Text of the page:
1960: The Lancia Flavia saloon is unveiled at the Turin motor show, with a 1.5-litre engine.
1961: A Pininfarina-designed coupé debuts at the Turin motor show; it goes on sale in 1962.
1962: A Vignale-built convertible goes on sale alongside a Zagato-designed Flavia Sport coupé.
1963: The engine’s capacity is reduced from 1500cc to 1488cc, the compression ratio is raised from 8.3:1 to 8.5:1 and power leaps from 78bhp to 80bhp as a result. The gearing is also revised, UK sales begin and there’s now a 1.8-litre engine option. A £2000 price tag for the berlina and £2400 for the coupé means few takers in the UK.
1964: The convertible and Sport go out of production, but remain on sale for a few more years.
1967: A facelift of the berlina brings more conservative styling and a new interior, the coupe gets a minor update, mainly to the dashboard.
1969: A 116bhp 2.0-litre engine replaces the 1.5 and 1.8-litre units. Soon after launch it’s offered in 124bhp fuel-injected form. The coupe gets a full facelift inside and out. Power steering is also added.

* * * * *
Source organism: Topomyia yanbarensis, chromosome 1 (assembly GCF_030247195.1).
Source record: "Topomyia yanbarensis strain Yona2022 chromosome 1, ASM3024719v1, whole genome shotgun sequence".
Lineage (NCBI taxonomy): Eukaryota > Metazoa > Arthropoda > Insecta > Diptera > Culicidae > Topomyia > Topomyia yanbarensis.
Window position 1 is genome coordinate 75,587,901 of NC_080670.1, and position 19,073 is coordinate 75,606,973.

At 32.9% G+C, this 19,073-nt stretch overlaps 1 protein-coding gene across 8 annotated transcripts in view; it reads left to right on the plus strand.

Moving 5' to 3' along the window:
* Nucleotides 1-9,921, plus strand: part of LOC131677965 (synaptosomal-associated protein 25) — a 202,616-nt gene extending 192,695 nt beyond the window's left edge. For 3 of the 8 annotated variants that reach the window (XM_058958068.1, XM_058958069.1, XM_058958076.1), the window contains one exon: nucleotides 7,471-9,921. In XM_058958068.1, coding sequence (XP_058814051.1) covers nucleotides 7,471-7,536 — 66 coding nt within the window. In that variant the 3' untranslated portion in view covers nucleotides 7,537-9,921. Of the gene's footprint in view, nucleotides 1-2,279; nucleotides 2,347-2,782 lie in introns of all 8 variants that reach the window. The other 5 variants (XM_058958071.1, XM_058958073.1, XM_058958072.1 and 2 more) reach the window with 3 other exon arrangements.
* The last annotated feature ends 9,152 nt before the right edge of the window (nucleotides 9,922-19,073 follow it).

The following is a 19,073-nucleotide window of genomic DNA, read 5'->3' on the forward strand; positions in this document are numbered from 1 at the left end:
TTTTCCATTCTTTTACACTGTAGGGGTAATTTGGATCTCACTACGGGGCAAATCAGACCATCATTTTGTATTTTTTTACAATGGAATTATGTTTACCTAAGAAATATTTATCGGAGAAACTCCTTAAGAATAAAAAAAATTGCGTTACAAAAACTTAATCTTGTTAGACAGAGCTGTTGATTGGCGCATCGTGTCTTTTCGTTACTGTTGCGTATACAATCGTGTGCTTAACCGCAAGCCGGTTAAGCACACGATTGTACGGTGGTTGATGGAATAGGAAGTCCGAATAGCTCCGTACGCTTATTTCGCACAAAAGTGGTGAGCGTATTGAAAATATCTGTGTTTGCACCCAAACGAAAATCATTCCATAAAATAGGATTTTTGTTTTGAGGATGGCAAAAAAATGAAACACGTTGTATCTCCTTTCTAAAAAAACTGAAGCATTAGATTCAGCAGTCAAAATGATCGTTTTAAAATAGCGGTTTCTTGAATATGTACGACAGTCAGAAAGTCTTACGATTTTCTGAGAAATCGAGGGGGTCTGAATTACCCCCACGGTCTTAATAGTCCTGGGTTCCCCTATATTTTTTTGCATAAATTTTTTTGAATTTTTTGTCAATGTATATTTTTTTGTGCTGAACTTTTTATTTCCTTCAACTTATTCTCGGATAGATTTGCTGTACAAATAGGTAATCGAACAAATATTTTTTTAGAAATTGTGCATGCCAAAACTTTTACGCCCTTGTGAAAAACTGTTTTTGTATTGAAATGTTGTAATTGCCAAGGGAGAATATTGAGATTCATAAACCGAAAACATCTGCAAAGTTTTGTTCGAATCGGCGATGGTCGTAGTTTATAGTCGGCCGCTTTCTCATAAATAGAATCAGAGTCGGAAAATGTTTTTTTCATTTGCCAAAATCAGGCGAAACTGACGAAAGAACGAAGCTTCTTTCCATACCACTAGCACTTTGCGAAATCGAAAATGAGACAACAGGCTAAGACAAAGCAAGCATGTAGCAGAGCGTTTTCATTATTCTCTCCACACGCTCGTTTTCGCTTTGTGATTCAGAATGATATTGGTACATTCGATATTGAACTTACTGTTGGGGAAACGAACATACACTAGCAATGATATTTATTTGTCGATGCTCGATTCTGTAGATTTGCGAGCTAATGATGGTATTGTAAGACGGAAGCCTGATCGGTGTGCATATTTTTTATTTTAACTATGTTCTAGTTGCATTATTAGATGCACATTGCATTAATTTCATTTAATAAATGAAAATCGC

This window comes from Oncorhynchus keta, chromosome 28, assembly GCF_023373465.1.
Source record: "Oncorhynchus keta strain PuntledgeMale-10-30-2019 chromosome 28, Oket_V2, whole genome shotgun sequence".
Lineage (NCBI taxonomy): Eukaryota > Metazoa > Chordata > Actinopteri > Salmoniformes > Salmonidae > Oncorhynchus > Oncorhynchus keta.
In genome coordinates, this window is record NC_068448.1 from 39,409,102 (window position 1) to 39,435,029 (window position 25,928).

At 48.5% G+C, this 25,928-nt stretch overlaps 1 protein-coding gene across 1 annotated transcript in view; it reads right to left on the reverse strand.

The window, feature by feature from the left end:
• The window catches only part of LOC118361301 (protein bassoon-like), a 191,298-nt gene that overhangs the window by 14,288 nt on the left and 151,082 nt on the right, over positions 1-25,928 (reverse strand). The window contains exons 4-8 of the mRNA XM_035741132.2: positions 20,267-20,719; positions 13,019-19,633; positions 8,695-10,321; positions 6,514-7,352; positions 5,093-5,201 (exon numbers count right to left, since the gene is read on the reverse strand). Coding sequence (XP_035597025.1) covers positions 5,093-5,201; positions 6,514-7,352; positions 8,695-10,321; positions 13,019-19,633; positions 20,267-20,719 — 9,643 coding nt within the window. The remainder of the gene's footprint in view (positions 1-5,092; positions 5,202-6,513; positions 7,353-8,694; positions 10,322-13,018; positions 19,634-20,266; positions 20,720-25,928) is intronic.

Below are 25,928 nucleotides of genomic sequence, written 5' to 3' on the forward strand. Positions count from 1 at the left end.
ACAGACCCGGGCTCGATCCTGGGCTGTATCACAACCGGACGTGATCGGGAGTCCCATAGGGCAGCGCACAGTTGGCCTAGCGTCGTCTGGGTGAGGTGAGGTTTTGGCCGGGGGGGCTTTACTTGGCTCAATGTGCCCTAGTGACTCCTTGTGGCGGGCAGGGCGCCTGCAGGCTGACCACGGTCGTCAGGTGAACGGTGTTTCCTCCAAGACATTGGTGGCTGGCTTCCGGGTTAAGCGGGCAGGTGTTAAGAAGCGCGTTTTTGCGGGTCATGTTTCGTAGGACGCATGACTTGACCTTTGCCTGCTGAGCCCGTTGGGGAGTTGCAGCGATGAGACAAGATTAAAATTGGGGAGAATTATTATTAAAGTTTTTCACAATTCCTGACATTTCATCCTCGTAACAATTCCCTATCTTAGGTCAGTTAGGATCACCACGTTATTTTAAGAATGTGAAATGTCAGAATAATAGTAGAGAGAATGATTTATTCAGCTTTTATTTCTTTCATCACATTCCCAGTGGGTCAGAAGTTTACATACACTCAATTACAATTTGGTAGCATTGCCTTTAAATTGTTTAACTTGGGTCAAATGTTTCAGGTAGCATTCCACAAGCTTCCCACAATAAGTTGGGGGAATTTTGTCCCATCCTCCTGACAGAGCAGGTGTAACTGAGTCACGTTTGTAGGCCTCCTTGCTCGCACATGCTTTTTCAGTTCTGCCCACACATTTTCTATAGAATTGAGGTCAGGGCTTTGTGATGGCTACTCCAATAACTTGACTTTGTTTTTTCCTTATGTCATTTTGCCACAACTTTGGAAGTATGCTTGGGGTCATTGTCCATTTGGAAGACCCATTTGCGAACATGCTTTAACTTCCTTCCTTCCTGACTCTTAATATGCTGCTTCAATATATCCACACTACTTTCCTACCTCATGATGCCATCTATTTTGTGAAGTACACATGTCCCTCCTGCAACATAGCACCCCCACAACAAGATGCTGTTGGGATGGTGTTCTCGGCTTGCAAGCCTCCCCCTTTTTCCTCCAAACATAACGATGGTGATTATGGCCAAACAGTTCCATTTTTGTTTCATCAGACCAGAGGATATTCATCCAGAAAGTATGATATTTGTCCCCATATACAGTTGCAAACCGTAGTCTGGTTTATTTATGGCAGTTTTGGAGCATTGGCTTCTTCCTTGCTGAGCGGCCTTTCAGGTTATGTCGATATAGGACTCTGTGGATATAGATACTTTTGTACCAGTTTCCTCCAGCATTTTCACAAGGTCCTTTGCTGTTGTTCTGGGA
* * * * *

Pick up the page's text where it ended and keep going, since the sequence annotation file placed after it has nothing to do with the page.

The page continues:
1971: The Flavia is facelifted and renamed 2000. There are now Girling disc brakes instead of Dunlop, stainless steel bumpers, Bosch D-jetronic fuel injection (where fitted) and a five-speed gearbox. Externally the berlina changes much more than the coupé but all cars get lots of changes under the skin.
1974: The 2000 goes out of production.
Owners clubs, forums and websites
Summary and prices
Picking up a Flavia, while time consuming in your search, might not actually end up being quite as expensive as you think. The Berlinas are difficult to find, but might only cost between £3500 and £10,000 for something is solid condition.
The Zagato looks strange, but being coachbuilt and rare means it carries a significant premium. When they do turn up, projects cost from around £5000. Generally prices start from around £25,000, rising to £35,000 for a very good example. Compared to the (unquestionably more beautiful and special) Flaminia Sport Zagato at more than £400k, it’s still a bit of a bargain!
Prices for the regular Flavia Coupe, which is perhaps the most sensible option, are slightly more sensible. Rust has claimed many, so be prepared to pay between £12,000-£15,000 for a good car, with the best pushing £20k.
Words: Richard Dredge